The point is, for individuals, one needs to emphasis rent and NOT CPI.
        For folks who do NOT need education and own houses, and have medicare, they out of the RENT seekers game. CPI is the only thing left.

        So every one has different circumstances.

      • Dan Romig says:

        2% inflation that is calculated by the A=Pert continuous compounding formula: A dollar will be worth less than fifty cents in ‘today’s money’ in 35 years.

        The Fed’s 2% mandate over 100 years: $1.00 = $0.134. But inflation has not been 2% since the creation of the Fed in 1913. In real value, a 1913 dollar is worth $0.04039 today.

        I make no judgement either way, but that’s the math.

        • Smingles says:

          Throw in a risk-free RoR on top of that 1913 dollar and the picture is totally different (i.e. the dollar has actually held up very well).

        • d says:

          Dont you have that back to front today’s $ being worth . 04 of a 1913 dollar??

    • Thomas R Kauser says:

      The Chinese and the saudi ‘s and the rest of the EM lightened up on treasuries this time last year and yields fell? Presently the Chinese and Japanese are passing them back and forth , any excess returns funnel to the Fed? The Banks need to clear the old mortgages off the Feds balance sheet and experience deflation or continue to fight around the globe and bring misery in a different form? Allowing the mortgages to mature in 2036? Inflation is what the Television has you believe and yet the Fed keeps any fresh capital reaching the system?

  3. Frederick says:

    The gold market seems to be sensing inflation as well

  4. Manwood says:

    What is likely to happen to gold in this environment?

    • will says:

      Oh that’s easy!

      It’ll either go way up because people will be afraid of inflation. Or way down because no one will have any f’cking free money anymore. Or stay about the same because people won’t be able to figure out if it should go up or down.

      Better move fast, the future won’t wait!!! – you can take this advice to the bank mate..!

  5. d says:

    QE due to failure of the P 44 and current administration, to cooperate with the FED has caused havoc in some areas of the Market .

    So logically the unwind, MUST do similar, to some sectors of the market.
    No matter how gently the FED goes about it.

  6. EndTheFed says:

    Can you do another update on the Fed balance sheet?

    They were supposed to allow 30 billion to roll off in Q4 2017, but it looks like only 10 billion was rolled off. It appears they aren’t sticking to the script.

    • Wolf Richter says:

      The NY Fed was mostly closed over the holidays, it seems, and nothing much happened, sort of as expected.

      So far, the Fed allowed $17.5 billion of Treasuries to roll off.

      MBS lag about 3 months (due to settlement issues) as I discussed in my last update. They’re now also showing lower lows and lower highs in their large weekly variances, with the current low being $3 billion lower than the Oct low (so roughly this would reflect October roll-off).

      I will do an update after the end of January. This should show whether or not they accelerated the pace as scheduled. That’s the next big thing.

  7. BTilles says:

    Hi Wolf,

    Quick question: you cite $400+ billion of QE related bond rolloff from the Fed’s balance sheet this year. We know they’re holding roughtly $4 trillion of bonds total. Does this imply a ten year plan to normalize their balance sheet? And what happens if the next recession begins before their B/S is normalized?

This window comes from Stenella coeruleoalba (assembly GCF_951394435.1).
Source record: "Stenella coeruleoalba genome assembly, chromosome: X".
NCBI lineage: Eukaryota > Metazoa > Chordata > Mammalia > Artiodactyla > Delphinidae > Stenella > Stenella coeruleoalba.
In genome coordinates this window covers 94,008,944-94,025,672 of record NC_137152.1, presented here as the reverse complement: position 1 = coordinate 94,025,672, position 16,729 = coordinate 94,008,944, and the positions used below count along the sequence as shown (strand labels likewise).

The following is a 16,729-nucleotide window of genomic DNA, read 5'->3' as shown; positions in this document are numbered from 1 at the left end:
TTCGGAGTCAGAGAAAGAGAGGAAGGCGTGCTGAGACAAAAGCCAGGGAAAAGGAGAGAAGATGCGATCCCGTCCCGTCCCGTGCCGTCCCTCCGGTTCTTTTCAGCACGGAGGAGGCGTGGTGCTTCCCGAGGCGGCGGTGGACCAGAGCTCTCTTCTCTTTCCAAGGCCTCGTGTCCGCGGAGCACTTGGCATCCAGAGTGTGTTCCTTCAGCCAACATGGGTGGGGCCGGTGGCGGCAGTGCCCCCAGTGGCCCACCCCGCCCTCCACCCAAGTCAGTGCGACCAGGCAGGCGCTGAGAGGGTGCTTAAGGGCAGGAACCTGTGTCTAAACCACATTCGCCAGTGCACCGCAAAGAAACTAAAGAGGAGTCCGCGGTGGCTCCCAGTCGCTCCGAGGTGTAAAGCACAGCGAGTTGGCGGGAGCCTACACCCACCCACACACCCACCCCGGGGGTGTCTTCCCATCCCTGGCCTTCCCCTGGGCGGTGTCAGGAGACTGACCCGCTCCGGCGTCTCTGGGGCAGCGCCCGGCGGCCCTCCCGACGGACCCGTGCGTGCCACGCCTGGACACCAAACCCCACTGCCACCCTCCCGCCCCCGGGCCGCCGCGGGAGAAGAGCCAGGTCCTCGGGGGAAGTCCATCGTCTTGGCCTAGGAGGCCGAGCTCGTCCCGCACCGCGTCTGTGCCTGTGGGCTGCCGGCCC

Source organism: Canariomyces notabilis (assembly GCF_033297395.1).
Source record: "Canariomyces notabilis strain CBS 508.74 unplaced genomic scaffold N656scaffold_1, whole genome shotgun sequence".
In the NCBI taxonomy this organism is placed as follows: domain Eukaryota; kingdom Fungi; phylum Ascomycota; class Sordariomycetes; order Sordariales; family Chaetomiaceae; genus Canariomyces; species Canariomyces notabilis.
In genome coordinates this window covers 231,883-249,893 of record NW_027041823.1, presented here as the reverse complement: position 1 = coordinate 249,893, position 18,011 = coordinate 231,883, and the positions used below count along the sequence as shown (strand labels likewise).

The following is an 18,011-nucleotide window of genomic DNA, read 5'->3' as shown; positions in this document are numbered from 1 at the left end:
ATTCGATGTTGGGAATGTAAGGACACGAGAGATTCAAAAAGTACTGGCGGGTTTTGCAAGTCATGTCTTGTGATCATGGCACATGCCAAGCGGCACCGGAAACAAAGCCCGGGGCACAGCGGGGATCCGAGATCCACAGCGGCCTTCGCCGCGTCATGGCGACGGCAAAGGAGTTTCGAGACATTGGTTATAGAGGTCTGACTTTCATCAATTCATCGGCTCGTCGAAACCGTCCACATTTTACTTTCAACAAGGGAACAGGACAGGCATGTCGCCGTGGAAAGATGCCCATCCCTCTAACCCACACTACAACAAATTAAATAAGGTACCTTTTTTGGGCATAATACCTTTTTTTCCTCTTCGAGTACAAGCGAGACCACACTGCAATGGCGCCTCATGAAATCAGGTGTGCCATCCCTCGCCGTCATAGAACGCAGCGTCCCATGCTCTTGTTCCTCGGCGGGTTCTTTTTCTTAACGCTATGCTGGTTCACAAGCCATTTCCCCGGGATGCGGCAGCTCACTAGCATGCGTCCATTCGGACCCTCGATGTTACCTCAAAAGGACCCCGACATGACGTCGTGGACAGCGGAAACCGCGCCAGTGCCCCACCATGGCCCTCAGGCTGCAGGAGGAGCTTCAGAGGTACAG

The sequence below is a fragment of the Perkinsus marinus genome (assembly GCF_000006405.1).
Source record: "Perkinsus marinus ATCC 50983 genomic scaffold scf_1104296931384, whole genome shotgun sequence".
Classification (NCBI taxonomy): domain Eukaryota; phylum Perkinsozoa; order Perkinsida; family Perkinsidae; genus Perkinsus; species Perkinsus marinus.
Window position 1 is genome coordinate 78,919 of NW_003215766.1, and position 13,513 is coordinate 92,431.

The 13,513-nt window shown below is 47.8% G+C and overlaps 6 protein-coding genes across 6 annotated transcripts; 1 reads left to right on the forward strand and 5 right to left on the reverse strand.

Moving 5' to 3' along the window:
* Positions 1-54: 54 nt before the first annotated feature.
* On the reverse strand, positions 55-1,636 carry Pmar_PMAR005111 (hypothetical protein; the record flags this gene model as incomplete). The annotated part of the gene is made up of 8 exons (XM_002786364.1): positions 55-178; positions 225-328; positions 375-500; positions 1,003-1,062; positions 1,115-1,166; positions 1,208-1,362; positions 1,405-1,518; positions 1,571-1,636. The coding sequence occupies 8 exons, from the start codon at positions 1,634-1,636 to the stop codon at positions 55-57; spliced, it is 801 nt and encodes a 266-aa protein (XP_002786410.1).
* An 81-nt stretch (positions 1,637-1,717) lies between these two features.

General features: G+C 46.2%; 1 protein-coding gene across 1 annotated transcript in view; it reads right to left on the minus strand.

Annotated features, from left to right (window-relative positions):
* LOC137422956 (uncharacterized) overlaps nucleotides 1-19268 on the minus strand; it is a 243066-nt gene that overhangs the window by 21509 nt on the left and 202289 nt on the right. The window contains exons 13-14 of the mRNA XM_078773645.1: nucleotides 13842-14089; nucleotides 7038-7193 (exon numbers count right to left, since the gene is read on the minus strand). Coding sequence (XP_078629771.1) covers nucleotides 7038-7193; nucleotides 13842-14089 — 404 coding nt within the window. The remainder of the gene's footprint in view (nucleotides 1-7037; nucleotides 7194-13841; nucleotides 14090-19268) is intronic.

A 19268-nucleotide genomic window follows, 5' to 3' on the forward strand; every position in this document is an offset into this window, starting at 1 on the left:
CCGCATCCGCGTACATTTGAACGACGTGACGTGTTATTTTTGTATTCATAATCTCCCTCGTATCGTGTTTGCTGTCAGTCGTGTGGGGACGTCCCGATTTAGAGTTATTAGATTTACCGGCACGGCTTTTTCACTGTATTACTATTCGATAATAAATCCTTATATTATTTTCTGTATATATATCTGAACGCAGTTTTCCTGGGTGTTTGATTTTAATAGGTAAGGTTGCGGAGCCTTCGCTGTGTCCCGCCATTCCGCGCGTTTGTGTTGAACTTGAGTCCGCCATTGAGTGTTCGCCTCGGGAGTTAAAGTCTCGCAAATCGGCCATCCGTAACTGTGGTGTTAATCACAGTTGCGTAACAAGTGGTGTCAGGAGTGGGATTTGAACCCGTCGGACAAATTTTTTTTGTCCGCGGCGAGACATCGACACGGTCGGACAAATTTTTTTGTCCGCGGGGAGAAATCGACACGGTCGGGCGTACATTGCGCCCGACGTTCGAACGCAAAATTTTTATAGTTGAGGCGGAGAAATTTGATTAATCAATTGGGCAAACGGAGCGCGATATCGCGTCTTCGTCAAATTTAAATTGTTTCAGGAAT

• Lance Manly says:

      The next sentence says

      “For a total of $420 billion in 2018. This is scheduled to increase to $600 billion in 2019.”

      So after October 2018 it is 50 billion a month. My guess is they hope to have enough bullets in the rate bag that they would just have to taper normalization in the case of a recession while reducing short term rates.

    • Al Loco says:

      To answer the first question, the goal is to accelerate to $50B per month ie 2018 Q4=$150B. It would stay there for a total of $600B per year until normalized. Second question if have no idea.

    • Wolf Richter says:

      They’re holding $2.46 trillion in Treasury securities and $1.76 billion in MBS. So a total of $4.2 trillion. They also have other stuff on their balance sheet that has nothing to do with QE, such as gold. Before the Financial Crisis, the balance sheet grew to $800 billion. It always grows, based on the size of the economy, so it won’t go back down to $800 million.

      If they allow $420 billion to roll off this year, $600 billion as planned in 2019, and $600 billion in 2020, they’re down to $2.6 trillion. If they allow this to go on in 2021, they’re down to $2.2 trillion. They have not officially said where they will stop, but some members have mentioned informally amounts in that range. So if allowed to move forward as planned, it will take 3-4 years. QE took 7 years.

  8. Drango says:

    How many times in the last ten years has the economy seemed to improve only to sputter out? Every single time. After ten years of Fed failure, I highly doubt that this time will be any different.

    • Wendy says:

      Oh it will be different. The economy will struggle, wages will lag, but the fed will erode the dollar. Stagflation will be a word we will hear a lot over the next decade. One good thing, if anything good can be said about stagflation, is that it may lead to moderation of the national debt.

      • RangerOne says:

        Not sure what a “moderation” would be. Seems like it’s kind of a large gray zone how much debt is too much versus not enough given the nature of how we all lend to the government in our current system.

    • MD says:

      That’s ‘cos those ‘improvements’ were predicated not on production and export, but on credit creation and bubble-blowing.